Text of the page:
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Property Ombudsman’s findings, house price index suspended, remortgages, and more

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Along with those in practically every other walk of life, you are probably finding it more of a challenge than ever in running your buy to let business – or simply owning property.

To help ward off still further unknowns and to keep you abreast of some of the latest news, here are some snippets of information likely to interest any landlord or property owner.

The Property Ombudsman supports two-thirds of lettings complaints

This week, Landlord Today reveals that the Property Ombudsman found in favour of around two-thirds of all complainants during the course of 2019.

A little over 2,500 complaints came from the lettings sector of the property market – and the sources of complaint were evenly divided between landlords and tenants. The subject of complaints spanned a broad spectrum, involving everything from management and communication to record-keeping, complaints handling, tenancy agreements, inventories, and deposits.

The resolution of complaints resulted in the award of various sums in compensation – ranging from a maximum £17,644 to an average of £635 per successful claim.

Overall, the Property Ombudsman dealt with 20% more complaints in 2019 than in the immediately preceding year.

Official house price index suspended but Bank warns of 16% drop

In response to the coronavirus crisis and the effective stalling of the housing market, the government has temporarily suspended publication of the official house price index, reports Estate Agent Today.

With the number of completed housing transactions severely restricted – because of the current lockdown and social distancing requirements – the Office for National Statistics has said that meaningful figures are hard to come by. Release of the statistics will be suspended once those for March have been published.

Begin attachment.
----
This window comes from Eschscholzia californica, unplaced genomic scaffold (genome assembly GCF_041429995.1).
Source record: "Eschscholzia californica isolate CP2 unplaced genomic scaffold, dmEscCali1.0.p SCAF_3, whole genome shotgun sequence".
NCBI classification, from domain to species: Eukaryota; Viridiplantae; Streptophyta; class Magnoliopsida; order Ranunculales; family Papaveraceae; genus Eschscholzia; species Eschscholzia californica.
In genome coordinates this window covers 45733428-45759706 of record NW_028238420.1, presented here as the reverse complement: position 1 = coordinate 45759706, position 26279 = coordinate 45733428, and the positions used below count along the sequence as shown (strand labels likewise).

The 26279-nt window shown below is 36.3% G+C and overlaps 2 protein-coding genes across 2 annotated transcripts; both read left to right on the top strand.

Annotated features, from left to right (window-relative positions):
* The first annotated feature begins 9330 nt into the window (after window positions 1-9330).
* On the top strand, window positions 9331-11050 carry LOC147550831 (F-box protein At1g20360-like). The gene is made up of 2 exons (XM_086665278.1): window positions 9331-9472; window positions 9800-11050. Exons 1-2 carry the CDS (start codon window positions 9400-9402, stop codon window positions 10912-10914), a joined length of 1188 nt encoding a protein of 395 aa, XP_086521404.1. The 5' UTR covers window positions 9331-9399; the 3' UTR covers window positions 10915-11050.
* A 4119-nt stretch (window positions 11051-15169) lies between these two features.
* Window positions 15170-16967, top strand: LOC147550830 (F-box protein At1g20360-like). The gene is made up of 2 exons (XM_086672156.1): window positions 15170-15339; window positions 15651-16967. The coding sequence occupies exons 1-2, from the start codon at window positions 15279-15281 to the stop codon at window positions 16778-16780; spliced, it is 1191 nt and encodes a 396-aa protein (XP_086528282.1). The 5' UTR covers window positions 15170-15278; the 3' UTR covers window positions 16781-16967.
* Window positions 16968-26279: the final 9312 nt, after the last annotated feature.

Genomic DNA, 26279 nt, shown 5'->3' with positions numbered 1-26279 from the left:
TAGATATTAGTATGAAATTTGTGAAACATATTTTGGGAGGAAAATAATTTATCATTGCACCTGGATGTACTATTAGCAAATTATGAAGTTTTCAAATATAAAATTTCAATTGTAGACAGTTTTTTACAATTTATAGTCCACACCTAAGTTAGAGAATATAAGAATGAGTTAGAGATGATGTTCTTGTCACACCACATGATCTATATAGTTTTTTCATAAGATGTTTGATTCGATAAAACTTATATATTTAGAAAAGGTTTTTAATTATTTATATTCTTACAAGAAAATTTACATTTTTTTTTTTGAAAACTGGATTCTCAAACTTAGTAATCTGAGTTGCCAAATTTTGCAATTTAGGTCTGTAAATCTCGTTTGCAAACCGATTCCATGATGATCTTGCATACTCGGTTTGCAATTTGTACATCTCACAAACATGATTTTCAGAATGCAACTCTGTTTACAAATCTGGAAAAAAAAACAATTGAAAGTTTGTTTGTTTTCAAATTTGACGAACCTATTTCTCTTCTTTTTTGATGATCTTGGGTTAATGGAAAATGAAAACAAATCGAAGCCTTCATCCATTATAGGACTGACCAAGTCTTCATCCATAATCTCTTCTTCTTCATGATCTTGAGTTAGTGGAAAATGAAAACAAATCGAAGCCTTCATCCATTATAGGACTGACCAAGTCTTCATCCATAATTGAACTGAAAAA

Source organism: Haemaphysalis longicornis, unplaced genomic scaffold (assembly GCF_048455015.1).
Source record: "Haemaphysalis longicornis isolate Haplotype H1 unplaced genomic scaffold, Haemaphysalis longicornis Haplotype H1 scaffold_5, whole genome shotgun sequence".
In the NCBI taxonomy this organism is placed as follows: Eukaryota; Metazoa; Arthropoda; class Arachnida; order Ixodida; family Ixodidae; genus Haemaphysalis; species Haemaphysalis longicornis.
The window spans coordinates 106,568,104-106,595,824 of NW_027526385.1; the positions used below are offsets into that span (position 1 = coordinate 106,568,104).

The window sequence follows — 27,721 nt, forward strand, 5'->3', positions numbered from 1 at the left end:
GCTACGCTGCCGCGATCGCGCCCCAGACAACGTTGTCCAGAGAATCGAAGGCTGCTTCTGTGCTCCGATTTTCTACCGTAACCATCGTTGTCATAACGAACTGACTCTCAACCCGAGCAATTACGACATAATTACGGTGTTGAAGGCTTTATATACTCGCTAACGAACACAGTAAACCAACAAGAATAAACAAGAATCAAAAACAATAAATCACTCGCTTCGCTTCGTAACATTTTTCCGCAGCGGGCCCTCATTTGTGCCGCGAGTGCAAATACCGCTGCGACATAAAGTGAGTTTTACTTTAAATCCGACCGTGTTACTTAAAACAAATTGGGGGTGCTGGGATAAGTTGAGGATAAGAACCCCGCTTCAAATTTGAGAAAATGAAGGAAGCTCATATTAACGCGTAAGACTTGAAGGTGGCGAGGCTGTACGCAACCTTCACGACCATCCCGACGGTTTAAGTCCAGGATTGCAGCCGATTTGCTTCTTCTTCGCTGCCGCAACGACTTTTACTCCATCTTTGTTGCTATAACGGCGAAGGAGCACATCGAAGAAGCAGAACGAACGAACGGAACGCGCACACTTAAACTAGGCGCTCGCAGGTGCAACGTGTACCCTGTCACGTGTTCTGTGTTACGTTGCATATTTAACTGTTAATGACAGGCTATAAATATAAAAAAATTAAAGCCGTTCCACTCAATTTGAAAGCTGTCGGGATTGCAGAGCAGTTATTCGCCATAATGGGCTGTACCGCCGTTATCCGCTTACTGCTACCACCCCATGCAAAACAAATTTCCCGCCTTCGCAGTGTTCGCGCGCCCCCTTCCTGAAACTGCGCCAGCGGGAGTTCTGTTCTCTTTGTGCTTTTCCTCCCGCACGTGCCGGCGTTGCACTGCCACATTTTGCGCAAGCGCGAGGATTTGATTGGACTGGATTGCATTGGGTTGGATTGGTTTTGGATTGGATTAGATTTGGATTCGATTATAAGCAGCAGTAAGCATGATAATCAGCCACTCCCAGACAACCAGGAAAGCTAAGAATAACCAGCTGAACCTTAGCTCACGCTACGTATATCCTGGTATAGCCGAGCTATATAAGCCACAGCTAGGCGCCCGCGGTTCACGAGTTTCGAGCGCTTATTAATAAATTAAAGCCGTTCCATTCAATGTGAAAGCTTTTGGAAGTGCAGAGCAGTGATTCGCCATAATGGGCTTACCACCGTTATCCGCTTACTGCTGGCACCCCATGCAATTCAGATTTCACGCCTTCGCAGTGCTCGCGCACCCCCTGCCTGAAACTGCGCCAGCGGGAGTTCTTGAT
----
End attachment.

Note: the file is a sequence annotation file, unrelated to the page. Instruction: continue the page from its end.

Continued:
For all the difficulty in obtaining meaningful movements in average house prices at the moment, the Bank of England nevertheless predicts that they may fall by up to 16%, pending a steady recovery once normal economic activity resumes and unemployment figures fall.

The end of April sees an improvement in remortgage activity

A notable rise and fall in the remortgage market marked the whole of the month of April, says Property Wire.

A slump in remortgaging activity at the beginning of the month was followed by an increase of some 11% between the 20th and 27th of April. Despite that recovery, remortgage instructions were still down by 23% when comparing April with the previous month.

Activity at the end of April has continued into the first weeks of May, with analysts describing the month as having got off to a flying start.

The quite wide fluctuations in activity have also been reflected in the number of cancelled remortgages. April saw a cancellation rate of 7.11% (1.72% higher than in March), with the overall cancellation of mortgages reaching 31% when April is compared to March.

Buyers’ and sellers’ priorities post-Covid crisis

Despite the current suspension of housing market transactions, Estate Agent Today on the 6th of May predicts how priorities for both buyers and seller are likely to have changed once activity resumes.

Included among the findings were the following priorities and preferences:

  • 44% of all buyers and 61% of those aged under 40 – will be looking for workspace in any new home so that they can continue to work from home even when restrictions have been lifted;
  • 42% of the under-40s expressed a preference for upsizing – with a renewed emphasis on access to a garden or outside space (sought by 71% of this age-group);
  • wealthier, older homeowners continue to place a priority on downsizing – with many of them looking to use the equity released to help their children own their own home;
  • 40% of buyers now place a greater emphasis on countryside or out of town living – with that proportion rising to 54% for parents of school-age children.

If the housing market does indeed start to recover in the final half of the year, some 27% of respondents said they were more likely to want to move than during the time before the coronavirus crisis.